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Telework, long promoted as a way to reduce daily travel and address congestion problems, has been extensively studied in transport research. Empirical consensus has long held that telework reduces overall travel, but several updated studies now suggest the opposite. Meanwhile, telework has steadily increased in many countries, and few studies have examined contexts where regular teleworkers have grown to form an early majority. We study how telework influences daily travel in such a context, namely, Sweden from 2011 to 2016. Using representative micro-data from the Swedish National Travel Survey, this study also captures travel behaviour during the defined period when the telework was actually practiced, distinguishing different telework arrangements and analysing a range of travel behavioral outcomes. We conclude that telework leads to reduced travel demand, more use of active transport modes, and congestion relief. Important differences between full- and part-day teleworkers are also highlighted, stressing the importance of understanding telework as a diversified coping strategy for organizing the spatiotemporality of everyday life.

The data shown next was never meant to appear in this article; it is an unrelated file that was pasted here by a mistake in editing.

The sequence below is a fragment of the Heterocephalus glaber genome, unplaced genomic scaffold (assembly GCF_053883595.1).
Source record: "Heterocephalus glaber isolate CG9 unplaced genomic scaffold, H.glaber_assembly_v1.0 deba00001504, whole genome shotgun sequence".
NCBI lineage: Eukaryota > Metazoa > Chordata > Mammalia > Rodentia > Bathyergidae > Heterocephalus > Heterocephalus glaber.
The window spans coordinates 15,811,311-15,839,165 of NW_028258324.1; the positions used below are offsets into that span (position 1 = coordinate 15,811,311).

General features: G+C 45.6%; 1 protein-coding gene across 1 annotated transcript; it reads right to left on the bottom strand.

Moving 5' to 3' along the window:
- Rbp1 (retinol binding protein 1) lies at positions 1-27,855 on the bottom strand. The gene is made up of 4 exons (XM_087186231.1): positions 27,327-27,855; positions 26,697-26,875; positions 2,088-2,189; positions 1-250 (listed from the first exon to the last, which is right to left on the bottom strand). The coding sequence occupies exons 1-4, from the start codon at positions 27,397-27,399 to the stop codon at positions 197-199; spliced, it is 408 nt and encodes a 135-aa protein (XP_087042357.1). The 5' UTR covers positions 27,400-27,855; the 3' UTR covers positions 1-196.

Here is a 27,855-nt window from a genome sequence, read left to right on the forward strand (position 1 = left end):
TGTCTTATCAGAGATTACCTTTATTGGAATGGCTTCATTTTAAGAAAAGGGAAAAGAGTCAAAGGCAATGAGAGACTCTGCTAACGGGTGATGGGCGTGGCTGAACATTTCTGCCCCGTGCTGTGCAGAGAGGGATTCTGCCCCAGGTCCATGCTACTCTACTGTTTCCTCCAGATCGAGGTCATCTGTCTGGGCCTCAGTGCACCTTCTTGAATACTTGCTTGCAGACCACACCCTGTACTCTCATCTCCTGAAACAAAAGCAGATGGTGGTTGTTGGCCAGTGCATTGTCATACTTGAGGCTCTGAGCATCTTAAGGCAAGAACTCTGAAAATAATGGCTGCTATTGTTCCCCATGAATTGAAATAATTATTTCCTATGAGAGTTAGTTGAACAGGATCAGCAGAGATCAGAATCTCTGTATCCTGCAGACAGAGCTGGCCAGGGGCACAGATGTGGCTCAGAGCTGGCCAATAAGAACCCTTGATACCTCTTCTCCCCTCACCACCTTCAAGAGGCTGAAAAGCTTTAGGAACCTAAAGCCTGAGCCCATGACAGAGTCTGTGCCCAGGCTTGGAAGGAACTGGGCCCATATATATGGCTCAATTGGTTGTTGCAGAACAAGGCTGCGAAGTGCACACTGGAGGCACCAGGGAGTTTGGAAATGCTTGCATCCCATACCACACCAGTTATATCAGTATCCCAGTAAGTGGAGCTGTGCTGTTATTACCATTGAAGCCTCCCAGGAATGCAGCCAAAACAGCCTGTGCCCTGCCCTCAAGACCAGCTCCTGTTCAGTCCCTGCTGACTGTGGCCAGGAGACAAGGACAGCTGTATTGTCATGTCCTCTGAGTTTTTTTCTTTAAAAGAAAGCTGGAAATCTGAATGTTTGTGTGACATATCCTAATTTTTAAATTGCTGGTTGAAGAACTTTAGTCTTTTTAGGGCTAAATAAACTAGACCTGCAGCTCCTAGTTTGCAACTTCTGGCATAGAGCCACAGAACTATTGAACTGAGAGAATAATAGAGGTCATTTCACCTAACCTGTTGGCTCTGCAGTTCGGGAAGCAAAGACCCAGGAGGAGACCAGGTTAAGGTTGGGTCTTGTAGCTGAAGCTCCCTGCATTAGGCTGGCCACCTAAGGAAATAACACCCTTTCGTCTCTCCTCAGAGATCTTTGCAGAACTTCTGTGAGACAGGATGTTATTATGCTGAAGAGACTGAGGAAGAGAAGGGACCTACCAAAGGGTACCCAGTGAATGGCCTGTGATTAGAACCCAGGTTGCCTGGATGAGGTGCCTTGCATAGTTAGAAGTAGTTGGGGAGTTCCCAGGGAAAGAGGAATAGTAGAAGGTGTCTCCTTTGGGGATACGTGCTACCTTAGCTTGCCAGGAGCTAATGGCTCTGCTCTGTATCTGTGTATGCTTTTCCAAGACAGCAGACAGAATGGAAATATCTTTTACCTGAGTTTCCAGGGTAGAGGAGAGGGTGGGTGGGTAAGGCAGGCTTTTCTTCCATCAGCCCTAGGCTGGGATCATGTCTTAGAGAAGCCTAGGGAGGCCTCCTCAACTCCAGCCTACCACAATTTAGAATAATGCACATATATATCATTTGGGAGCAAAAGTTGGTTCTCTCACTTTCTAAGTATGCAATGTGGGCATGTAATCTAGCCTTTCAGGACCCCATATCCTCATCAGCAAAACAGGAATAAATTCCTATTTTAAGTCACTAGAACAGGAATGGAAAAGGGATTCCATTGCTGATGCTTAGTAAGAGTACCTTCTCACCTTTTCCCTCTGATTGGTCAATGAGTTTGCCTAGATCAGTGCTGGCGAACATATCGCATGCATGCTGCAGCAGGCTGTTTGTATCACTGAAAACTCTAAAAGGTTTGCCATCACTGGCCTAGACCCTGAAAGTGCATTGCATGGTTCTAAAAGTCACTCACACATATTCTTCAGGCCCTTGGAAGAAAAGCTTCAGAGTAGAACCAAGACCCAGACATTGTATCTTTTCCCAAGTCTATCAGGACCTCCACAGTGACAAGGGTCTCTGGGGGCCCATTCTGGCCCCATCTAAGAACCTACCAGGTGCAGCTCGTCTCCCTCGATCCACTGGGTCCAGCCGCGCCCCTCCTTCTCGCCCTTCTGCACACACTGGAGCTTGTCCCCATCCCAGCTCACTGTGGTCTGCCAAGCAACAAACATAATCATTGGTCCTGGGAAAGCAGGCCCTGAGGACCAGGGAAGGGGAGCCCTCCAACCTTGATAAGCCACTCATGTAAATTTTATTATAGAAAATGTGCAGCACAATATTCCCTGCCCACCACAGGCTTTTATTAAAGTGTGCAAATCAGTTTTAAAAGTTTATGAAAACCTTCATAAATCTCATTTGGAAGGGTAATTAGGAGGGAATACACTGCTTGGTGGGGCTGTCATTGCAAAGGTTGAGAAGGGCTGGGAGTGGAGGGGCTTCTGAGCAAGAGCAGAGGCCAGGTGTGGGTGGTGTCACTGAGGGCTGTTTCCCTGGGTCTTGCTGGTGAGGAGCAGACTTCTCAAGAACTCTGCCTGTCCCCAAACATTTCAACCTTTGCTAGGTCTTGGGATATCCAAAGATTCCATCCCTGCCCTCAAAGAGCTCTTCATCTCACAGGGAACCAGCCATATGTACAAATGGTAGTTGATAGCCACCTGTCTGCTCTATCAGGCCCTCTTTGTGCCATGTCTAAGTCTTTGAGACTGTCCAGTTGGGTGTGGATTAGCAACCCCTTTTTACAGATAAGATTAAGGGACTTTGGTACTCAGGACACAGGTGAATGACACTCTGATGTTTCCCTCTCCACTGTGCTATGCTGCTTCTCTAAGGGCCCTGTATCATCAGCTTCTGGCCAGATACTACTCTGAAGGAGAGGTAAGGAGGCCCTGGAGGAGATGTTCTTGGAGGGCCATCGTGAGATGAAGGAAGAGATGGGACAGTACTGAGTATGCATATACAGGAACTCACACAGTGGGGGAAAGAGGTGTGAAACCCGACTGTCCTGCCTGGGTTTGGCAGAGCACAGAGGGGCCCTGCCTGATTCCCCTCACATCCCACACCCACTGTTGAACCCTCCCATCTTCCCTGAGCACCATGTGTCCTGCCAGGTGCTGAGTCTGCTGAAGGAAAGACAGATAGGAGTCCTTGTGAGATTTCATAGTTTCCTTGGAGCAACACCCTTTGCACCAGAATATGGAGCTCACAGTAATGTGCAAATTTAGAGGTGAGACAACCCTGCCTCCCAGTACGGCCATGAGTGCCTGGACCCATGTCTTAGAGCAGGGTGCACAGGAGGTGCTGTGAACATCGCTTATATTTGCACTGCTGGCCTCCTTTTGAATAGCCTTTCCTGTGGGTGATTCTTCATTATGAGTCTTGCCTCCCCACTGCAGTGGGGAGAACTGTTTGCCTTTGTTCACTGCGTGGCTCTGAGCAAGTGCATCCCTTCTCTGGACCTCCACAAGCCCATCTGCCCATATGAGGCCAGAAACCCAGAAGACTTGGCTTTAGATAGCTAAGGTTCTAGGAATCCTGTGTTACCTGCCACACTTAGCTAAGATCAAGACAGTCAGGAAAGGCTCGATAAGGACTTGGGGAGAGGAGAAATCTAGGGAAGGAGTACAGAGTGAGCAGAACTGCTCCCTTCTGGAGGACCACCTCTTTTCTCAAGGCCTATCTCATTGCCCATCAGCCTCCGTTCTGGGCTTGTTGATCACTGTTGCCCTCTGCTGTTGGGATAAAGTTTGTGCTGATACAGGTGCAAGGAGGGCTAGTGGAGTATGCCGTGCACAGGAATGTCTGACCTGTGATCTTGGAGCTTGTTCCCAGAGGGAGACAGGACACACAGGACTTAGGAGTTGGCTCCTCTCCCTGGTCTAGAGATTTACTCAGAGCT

Elldér, E. (2020). Telework and daily travel: New evidence from Sweden. Journal of Transport Geography, 86. https://doi.org/10.1016/j.jtrangeo.2020.102777